For all (X,Y,Z)∈R3 and (x,u,y)∈O, we have the following estimates on the right derivatives along the solutions (X(t),Y(t),Z(t)) of model (30):
(33)D+(|X|)=X|X|(-(βy+μ1+τ+μ2)X+(σβx+ɛs)Y+βxZ)≤-(βy+μ1+τ+μ2)|X|+(σβx+ɛs)|Y|+βx|Z|=-(βy+μ1+τ+μ2)|X|+(σβx+ɛs)yu·uy(|Y|+βxσβx+ɛs|Z|)=-(βy+μ1+τ+μ2)|X|+(σβx+ɛs)yu·uy(|Y|+βλσβλ+ɛsμ1|Z|);D+(|Y|)=Y|Y|(τX-(βy+μ1-(1-ɛ)s+μ3)Y)≤τ|X|-(βy+μ1-(1-ɛ)s+μ3)|Y|;D+(|Z|)=Z|Z|(σβyY-(τ+μ2-(1-ɛ)s+μ3)Z)≤σβy|Y|-(τ+μ2-(1-ɛ)s+μ3)|Z|.
From (33) we have
(34)D+(uy(|Y|+βλσβλ+ɛsμ1|Z|))=u′y-uy′y2(|Y|+βλσβλ+ɛsμ1|Z|)+uy(D+|Y|+βλσβλ+ɛsμ1D+|Z|)≤(u′u-y′y)·uy(|Y|+βλσβλ+ɛsμ1|Z|)+uy(τ|X|-(βy+μ1-(1-ɛ)s+μ3)|Y|)+uy·βλσβλ+ɛsμ1×(σβy|Y|-(τ+μ2-(1-ɛ)s+μ3)|Z|)=(u′u-y′y)·uy(|Y|+βλσβλ+ɛsμ1|Z|)+uy·βλσβλ+ɛsμ1|Z|(-τ-μ2+(1-ɛ)s-μ3)+uyτ|X|+uy|Y|(σβλσβλ+ɛsμ1-μ1+(1-ɛ)s-μ3-βy+σβλσβλ+ɛsμ1βy)≤(u′u-y′y)·uy(|Y|+βλσβλ+ɛsμ1|Z|)+uyτ|X|+uy|Y|(-μ1+(1-ɛ)s-μ3)+uy·βλσβλ+ɛsμ1|Z|(-τ-μ2+(1-ɛ)s-μ3)≤uyτ|X|+(u′u-y′y+(1-ɛ)s-μ3-min{μ1,τ+μ2}y′y)×uy(|Y|+βλσβλ+ɛsμ1|Z|).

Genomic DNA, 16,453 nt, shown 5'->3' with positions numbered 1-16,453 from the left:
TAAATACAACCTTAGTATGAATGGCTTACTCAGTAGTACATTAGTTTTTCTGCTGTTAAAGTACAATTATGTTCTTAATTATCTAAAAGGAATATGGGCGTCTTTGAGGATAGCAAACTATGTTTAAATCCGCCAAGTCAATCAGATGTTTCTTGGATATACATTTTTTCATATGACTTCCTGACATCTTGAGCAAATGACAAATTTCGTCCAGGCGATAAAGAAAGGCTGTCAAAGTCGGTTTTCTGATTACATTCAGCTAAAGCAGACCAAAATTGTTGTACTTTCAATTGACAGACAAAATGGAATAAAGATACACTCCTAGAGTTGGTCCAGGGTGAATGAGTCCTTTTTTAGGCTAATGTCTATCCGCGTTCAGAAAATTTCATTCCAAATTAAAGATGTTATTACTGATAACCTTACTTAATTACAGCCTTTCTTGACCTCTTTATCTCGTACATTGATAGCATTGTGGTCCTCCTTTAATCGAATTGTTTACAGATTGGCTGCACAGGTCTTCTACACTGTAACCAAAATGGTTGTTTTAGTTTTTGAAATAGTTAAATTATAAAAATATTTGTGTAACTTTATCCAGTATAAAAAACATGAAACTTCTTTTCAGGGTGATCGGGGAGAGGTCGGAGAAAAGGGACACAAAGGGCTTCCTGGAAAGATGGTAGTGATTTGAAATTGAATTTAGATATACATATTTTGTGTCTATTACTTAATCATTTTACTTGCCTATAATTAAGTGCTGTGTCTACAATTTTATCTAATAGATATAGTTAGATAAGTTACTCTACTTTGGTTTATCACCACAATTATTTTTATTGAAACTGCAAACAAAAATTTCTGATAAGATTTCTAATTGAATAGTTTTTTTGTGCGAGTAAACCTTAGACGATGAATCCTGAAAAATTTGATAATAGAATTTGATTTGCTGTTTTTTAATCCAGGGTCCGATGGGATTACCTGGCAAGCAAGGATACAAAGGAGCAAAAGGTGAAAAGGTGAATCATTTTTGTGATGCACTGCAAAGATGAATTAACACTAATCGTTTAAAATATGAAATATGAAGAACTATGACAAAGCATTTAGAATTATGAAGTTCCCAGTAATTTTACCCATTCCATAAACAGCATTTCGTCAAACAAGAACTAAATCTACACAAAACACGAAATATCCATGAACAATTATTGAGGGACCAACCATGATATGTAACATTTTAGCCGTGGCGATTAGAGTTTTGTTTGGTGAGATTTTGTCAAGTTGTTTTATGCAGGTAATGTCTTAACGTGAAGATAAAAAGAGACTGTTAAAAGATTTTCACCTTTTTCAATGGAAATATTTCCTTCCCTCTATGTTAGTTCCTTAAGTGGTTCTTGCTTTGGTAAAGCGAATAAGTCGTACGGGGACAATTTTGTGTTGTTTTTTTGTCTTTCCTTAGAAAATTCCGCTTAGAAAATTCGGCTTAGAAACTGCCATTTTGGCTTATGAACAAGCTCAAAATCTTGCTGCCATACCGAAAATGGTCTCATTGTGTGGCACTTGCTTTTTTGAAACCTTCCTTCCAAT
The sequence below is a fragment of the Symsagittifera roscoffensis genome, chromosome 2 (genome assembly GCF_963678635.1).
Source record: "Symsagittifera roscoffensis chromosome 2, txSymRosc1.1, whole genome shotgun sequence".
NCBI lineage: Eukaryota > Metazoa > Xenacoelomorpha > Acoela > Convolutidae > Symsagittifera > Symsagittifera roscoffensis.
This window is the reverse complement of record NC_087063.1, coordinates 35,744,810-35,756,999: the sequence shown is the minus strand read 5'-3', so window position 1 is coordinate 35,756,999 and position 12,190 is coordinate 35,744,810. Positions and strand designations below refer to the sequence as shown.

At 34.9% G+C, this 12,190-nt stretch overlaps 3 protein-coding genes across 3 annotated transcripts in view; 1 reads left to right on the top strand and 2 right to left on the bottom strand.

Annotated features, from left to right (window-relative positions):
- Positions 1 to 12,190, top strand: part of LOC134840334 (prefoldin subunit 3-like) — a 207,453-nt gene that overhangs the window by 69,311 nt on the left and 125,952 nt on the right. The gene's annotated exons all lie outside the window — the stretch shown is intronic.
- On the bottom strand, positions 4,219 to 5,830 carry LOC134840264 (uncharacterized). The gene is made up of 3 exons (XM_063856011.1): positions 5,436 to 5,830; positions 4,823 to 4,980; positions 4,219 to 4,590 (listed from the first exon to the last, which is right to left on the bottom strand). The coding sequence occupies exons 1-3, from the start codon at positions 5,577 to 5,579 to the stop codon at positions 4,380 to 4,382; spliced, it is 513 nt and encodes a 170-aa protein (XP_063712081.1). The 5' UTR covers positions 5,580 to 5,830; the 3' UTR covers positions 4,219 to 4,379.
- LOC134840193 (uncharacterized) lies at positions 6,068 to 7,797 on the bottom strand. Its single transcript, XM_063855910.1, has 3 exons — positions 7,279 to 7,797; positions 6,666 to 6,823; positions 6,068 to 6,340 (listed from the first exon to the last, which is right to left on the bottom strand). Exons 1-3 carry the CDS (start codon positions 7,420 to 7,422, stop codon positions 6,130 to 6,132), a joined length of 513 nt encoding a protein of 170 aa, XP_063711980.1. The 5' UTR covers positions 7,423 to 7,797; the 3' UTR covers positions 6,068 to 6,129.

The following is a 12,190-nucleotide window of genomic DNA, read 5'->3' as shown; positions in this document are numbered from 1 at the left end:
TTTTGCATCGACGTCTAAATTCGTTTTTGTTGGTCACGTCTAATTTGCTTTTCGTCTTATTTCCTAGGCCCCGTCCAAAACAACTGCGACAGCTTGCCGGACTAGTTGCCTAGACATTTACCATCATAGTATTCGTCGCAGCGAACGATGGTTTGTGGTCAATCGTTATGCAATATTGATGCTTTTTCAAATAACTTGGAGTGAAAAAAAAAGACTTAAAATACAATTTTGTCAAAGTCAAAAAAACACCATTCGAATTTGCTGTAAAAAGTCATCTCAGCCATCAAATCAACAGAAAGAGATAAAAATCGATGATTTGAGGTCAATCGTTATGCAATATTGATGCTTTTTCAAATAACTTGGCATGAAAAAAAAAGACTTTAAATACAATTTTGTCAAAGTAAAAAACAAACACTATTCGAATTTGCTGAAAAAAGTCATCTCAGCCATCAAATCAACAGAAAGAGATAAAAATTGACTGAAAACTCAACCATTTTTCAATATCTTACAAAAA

The inequalities in (33) and (34) lead to
(35)D+V(t)≤max{g1(t),g2(t)}V(t),
where
(36)g1(t)=-(βy+μ1+τ+μ2)+(σβx+ɛs)yu,g2(t)=uyτ+u′u-y′y+(1-ɛ)s-μ3-min{μ1,τ+μ2}.
After rewriting the last two equations of model (1), we find that
(37)(σβx+ɛs)·yu=u′u+τ+μ2,y′y=uyτ+(1-ɛ)s-μ3.
From (36) and (37), we obtain
(38)max{g1(t),g2(t)}≤u′u-min{μ1,τ+μ2},∫0ωmax{g1(t),g2(t)}dt≤∫0ω(u′u-min{μ1,τ+μ2})dt=lnu(t)|0ω-ωmin{μ1,τ+μ2}=-ωmin{μ1,τ+μ2}.
The inequalities in (35) and (38) imply that V(t)→0 as t→∞, which leads to (X(t),Y(t),Z(t))→0 as t→∞ because of (32). As a result, the second compound system (30) is asymptotically stable. This verifies condition (6) of Lemma 13.
Let J(P1) be the Jacobian matrix of model (1) at P1. Then we have
(39)(-1)3det(∂f∂x(P1))=-[-βy1-μ10-βx1σβy1-τ-μ2σβx1+ɛs0-τ(1-ɛ)s-μ3]=(βy1+μ1)((μ3-(1-ɛ)s)(τ+μ2)+ɛsτ)+σβτμ1x1>0.
Condition (9) of Lemma 13 holds. The chronic infection equilibrium P1 of model (1) is globally asymptotically stable in Γ0 since all conditions of Lemma 13 are satisfied.
4. Numerical Simulation
Numerical simulations are done to demonstrate the results in Section 3. The sensitive analysis is given to show the effects of the model parameters on the solutions.